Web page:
HIV Prevention and Testing > Am I Infected?

Open cut and sticky surface

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I share an apartment with a HIV+ guy. I touched the water faucet when I was cooking. The faucet was wet and sticky. Half a minute later I had my finger badly cut and it bled a lot. Could I catch the HIV virus from the wet and sticky faucet? If the faucet had been dry, I would not have worried about it. But it was wet and sticky and I suspect that there might be HIV+ semen on the faucet. (I have a good reason to think so but I will spare you with the details here)

My questions:
1.   How long can HIV virus live on a wet surface?
2.   Can I get infected via the way I described?

Thanks a lot


You do not get HIV from environmental surfaces. You had no risk what so ever.

Andy Velez:
Carl, you weren't at risk for HIV transmission in that incident. HIV is a very fragile virus and needs a receptive atmosphere like a vagina or an anus for transmission or directly into the bloodstream through a needle intravenously or a medical work accident.

Even IF the sticky substance on the faucet had been semen or blood from your friend, it would not have been viable.

It's understandable that you are concerned about your health.  But in the 25 years of the epidemic no one's become infected through the kind of casual circumstances you have described, and I am bearing in mind you have mentioned having a cut on your hand. If you haven't already done so, I suggest you read the lesson about Transmission on this site. You'll find a link to it in the Welcome thread which opens this site.

I'm glad you have raised this concern. There are probably other people with HIV who are in your life only you don't know it. As long as you follow the simple safer sex guidelines consistently you will be ok as far as HIV is concerned.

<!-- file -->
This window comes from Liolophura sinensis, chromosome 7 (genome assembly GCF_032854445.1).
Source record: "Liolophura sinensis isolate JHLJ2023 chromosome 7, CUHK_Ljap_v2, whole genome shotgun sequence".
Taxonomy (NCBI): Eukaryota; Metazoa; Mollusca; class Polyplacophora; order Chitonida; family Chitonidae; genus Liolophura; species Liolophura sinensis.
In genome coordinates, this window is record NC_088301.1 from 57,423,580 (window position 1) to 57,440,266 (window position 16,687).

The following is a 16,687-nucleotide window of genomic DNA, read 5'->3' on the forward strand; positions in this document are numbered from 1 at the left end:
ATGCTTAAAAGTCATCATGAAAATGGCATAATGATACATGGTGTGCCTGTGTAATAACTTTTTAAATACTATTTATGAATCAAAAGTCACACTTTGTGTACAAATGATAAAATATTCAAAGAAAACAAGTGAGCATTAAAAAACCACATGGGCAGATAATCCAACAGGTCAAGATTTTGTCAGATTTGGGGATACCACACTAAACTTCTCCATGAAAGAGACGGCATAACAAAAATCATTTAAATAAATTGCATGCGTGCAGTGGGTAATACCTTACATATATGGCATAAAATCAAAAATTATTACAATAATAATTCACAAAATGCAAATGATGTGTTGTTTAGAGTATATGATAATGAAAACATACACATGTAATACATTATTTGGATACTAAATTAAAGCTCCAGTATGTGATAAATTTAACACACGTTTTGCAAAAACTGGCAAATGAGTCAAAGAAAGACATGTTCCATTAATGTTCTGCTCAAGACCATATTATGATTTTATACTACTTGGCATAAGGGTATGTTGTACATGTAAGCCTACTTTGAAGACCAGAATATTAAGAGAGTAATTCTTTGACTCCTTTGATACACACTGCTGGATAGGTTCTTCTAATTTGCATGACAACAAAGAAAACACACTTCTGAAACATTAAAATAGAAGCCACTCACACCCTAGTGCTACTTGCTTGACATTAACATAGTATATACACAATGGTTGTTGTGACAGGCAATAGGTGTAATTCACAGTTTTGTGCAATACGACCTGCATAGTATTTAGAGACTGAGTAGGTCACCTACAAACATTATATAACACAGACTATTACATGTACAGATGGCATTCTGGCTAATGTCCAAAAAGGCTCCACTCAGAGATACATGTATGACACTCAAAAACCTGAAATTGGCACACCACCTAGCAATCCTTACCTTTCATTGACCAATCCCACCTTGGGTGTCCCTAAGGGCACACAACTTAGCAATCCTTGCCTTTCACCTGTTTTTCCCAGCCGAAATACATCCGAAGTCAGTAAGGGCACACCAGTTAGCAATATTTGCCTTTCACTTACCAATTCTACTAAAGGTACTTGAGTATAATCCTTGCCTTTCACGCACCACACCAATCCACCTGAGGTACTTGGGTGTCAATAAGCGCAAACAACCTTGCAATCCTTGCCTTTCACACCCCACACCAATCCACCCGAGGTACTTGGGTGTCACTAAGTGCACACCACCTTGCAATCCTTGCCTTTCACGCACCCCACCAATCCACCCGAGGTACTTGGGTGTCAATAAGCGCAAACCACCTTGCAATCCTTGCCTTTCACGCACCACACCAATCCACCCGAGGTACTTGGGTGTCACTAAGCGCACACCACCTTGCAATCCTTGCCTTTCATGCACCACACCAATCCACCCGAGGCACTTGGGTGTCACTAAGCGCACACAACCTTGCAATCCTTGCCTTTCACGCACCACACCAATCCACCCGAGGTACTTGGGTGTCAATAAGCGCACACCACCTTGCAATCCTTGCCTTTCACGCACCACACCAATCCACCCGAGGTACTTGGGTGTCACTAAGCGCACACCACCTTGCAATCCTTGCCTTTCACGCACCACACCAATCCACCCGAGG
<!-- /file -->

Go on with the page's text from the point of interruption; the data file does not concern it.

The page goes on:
Doing that will also spare you this kind of unnecessary worrying and concern when you are with someone who's HIV+.

And no testing is necessary about this incident.



Is your kitchen faucet hiv positive? No? Didn't think so.

Hiv is a fragile, difficult to transmit virus that is quickly damaged outside the human body. When hiv is damaged, it can no longer infect. As Rodney says, you won't become infected through touching surfaces.

Please read through the Welcome Thread and follow and read the Transmission Lesson link so you can understand how hiv is and isn't transmitted.

Here's what else you need to know to avoid hiv infection: You need to be using condoms for anal or vaginal intercourse, every time, no exceptions until such time as you are in a securely monogamous relationship where you have both tested for ALL STIs together. To agree to have unprotected intercourse is to consent to the possibility of being infected with a sexually transmitted infection. Sex with a condom lasts only a matter of minutes, but hiv is forever.

Have a look through the condom and lube links in my signature line so you can use condoms with confidence.

Anyone who is sexually active should be having a full sexual health care check-up, including but not limited to hiv testing, at least once a year and more often if unprotected intercourse occurs.

If you aren't already having regular, routine check-ups, now is the time to start. As long as you make sure condoms are being used for intercourse, you can fully expect your routine hiv tests to return with negative results. Don't forget to always get checked for all the other sexually transmitted infections as well, because they are MUCH easier to transmit than hiv.

Use condoms for anal or vaginal intercourse and you will avoid hiv infection. It really is that simple!



Thanks, all.

If fresh blood or semen directly deposits into a fresh open cut, how much blood/semen is needed for infection to occur? Does it need a lot of blood/semen? Or only a tiny amount of it will be enough?

Thanks a lot.



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